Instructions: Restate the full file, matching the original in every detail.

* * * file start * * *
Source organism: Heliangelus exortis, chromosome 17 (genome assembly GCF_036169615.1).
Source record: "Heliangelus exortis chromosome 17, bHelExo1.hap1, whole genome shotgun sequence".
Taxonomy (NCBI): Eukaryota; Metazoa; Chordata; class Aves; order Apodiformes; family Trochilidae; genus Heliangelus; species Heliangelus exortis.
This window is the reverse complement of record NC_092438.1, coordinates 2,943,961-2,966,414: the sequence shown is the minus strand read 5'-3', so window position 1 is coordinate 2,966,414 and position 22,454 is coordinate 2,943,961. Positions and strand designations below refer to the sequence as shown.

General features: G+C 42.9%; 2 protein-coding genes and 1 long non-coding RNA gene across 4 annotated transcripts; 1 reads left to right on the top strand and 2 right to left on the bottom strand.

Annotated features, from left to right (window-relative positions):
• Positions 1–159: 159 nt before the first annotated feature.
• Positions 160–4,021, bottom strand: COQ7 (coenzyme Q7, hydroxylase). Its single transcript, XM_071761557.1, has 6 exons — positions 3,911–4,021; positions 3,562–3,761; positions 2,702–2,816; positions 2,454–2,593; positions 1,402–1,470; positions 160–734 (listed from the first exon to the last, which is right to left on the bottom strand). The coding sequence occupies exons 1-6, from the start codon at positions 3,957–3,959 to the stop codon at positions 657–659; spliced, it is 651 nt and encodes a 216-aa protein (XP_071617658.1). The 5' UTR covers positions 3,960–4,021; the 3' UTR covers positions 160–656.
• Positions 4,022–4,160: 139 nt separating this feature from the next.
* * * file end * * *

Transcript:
Source organism: Heliangelus exortis, chromosome 17 (genome assembly GCF_036169615.1).
Source record: "Heliangelus exortis chromosome 17, bHelExo1.hap1, whole genome shotgun sequence".
Taxonomy (NCBI): Eukaryota; Metazoa; Chordata; class Aves; order Apodiformes; family Trochilidae; genus Heliangelus; species Heliangelus exortis.
This window is the reverse complement of record NC_092438.1, coordinates 2,943,961-2,966,414: the sequence shown is the minus strand read 5'-3', so window position 1 is coordinate 2,966,414 and position 22,454 is coordinate 2,943,961. Positions and strand designations below refer to the sequence as shown.

General features: G+C 42.9%; 2 protein-coding genes and 1 long non-coding RNA gene across 4 annotated transcripts; 1 reads left to right on the top strand and 2 right to left on the bottom strand.

Annotated features, from left to right (window-relative positions):
• Positions 1–159: 159 nt before the first annotated feature.
• Positions 160–4,021, bottom strand: COQ7 (coenzyme Q7, hydroxylase). Its single transcript, XM_071761557.1, has 6 exons — positions 3,911–4,021; positions 3,562–3,761; positions 2,702–2,816; positions 2,454–2,593; positions 1,402–1,470; positions 160–734 (listed from the first exon to the last, which is right to left on the bottom strand). The coding sequence occupies exons 1-6, from the start codon at positions 3,957–3,959 to the stop codon at positions 657–659; spliced, it is 651 nt and encodes a 216-aa protein (XP_071617658.1). The 5' UTR covers positions 3,960–4,021; the 3' UTR covers positions 160–656.
• Positions 4,022–4,160: 139 nt separating this feature from the next.